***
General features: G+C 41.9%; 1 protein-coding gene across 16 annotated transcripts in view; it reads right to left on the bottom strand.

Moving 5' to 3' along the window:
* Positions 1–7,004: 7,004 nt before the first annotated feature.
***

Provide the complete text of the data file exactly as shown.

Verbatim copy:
General features: G+C 41.9%; 1 protein-coding gene across 16 annotated transcripts in view; it reads right to left on the bottom strand.

Moving 5' to 3' along the window:
* Positions 1–7,004: 7,004 nt before the first annotated feature.